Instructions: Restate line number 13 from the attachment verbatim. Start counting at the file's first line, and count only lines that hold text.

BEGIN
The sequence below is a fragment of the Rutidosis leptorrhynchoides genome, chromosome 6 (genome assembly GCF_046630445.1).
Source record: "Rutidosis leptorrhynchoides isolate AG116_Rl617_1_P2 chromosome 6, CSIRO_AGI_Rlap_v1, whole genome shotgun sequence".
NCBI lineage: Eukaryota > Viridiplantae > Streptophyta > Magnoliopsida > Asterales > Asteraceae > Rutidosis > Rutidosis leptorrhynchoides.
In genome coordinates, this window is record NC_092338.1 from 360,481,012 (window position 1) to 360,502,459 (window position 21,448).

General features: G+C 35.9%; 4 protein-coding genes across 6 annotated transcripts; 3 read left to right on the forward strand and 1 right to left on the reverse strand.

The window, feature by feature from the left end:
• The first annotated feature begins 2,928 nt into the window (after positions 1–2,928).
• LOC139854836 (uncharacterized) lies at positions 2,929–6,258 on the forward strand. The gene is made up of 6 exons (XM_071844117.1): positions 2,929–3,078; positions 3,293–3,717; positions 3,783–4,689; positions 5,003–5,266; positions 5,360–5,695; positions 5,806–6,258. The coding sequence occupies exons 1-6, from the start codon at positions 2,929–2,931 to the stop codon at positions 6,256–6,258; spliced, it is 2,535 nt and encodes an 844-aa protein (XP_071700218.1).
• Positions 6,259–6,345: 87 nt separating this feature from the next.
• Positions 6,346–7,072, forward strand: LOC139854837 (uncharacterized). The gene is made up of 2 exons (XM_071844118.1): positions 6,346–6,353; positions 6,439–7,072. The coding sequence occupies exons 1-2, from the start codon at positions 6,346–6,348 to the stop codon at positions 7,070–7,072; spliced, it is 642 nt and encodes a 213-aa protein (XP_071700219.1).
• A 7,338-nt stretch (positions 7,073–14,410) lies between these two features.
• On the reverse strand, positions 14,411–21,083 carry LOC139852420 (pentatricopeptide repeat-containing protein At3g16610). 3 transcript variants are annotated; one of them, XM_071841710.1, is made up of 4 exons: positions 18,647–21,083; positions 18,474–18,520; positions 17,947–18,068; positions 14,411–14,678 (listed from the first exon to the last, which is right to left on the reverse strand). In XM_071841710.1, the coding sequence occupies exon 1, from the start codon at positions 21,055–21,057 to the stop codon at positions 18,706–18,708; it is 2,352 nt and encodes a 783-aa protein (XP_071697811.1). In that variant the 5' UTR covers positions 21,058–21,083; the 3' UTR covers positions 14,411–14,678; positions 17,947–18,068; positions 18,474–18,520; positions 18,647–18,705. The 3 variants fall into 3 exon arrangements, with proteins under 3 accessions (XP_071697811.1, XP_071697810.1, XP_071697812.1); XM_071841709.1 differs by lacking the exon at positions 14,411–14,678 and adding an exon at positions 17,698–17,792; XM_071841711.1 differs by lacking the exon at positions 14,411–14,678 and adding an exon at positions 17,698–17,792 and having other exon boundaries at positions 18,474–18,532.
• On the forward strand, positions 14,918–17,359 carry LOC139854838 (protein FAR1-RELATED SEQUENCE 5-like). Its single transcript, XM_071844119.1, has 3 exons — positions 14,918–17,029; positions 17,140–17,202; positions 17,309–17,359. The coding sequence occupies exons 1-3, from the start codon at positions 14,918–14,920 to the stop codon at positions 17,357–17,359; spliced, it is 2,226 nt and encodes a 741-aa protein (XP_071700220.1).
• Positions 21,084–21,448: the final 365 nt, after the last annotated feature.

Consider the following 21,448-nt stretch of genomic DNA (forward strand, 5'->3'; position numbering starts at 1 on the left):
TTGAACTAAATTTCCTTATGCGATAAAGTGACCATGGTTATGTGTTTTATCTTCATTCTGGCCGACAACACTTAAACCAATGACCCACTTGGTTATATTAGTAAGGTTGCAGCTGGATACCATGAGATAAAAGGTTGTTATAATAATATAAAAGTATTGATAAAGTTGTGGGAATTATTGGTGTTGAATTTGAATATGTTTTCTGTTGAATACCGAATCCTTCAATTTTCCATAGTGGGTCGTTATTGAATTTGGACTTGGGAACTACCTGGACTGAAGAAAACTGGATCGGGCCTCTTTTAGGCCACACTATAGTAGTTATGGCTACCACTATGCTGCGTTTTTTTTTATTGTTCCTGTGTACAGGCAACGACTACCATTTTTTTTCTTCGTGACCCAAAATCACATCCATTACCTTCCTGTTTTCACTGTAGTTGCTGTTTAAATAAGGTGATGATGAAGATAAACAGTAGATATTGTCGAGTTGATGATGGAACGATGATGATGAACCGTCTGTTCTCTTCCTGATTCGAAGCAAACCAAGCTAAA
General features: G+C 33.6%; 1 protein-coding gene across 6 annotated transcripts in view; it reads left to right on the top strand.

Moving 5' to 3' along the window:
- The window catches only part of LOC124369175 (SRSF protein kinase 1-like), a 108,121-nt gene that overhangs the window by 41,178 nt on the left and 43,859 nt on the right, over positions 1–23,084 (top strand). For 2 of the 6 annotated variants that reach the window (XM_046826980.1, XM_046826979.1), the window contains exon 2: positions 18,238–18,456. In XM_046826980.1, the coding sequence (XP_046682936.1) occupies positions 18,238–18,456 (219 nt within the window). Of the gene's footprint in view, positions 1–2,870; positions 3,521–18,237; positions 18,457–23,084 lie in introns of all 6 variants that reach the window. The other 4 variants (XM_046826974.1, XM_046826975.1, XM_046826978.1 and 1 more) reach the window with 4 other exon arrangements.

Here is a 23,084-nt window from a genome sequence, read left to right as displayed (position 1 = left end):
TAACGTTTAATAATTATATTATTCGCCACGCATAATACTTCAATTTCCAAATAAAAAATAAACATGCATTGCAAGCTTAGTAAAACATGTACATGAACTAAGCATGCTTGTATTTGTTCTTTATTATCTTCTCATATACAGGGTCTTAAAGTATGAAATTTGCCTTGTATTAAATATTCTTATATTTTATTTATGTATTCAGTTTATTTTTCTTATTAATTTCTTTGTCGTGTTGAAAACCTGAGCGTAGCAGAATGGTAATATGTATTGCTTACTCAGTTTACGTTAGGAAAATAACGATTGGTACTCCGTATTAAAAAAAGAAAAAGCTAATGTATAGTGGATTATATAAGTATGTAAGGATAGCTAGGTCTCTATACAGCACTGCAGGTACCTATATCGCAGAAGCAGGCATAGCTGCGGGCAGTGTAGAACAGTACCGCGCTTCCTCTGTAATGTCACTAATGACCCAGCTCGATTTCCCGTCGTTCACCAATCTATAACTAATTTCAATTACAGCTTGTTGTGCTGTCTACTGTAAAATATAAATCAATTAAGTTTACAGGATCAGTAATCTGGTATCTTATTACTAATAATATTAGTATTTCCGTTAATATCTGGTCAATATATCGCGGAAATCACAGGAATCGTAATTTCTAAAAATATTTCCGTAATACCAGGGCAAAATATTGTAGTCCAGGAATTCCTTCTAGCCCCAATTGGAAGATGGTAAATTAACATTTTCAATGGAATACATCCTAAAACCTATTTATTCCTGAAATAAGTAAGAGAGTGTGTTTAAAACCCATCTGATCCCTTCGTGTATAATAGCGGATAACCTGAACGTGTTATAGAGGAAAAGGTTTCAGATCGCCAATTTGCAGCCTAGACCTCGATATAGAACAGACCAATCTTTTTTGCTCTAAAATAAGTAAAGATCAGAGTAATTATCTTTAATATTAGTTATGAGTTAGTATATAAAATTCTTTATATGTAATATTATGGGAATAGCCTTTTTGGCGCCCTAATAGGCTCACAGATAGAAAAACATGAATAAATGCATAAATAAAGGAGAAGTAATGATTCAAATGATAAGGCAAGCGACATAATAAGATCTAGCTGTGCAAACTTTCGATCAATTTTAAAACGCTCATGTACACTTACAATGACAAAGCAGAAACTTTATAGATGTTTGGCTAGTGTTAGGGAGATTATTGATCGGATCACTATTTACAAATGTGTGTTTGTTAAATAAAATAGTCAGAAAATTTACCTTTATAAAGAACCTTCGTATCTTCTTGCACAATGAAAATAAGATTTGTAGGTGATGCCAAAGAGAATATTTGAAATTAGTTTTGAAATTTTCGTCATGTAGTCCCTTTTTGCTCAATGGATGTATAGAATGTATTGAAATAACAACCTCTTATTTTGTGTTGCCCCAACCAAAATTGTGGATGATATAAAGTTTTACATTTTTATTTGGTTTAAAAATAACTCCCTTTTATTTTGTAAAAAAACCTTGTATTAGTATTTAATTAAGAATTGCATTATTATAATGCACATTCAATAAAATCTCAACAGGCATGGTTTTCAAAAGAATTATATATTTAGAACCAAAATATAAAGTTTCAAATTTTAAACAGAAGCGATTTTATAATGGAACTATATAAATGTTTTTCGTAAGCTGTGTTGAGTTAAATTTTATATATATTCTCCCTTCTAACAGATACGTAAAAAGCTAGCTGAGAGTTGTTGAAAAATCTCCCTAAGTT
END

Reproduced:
• On the forward strand, positions 14,918–17,359 carry LOC139854838 (protein FAR1-RELATED SEQUENCE 5-like). Its single transcript, XM_071844119.1, has 3 exons — positions 14,918–17,029; positions 17,140–17,202; positions 17,309–17,359. The coding sequence occupies exons 1-3, from the start codon at positions 14,918–14,920 to the stop codon at positions 17,357–17,359; spliced, it is 2,226 nt and encodes a 741-aa protein (XP_071700220.1).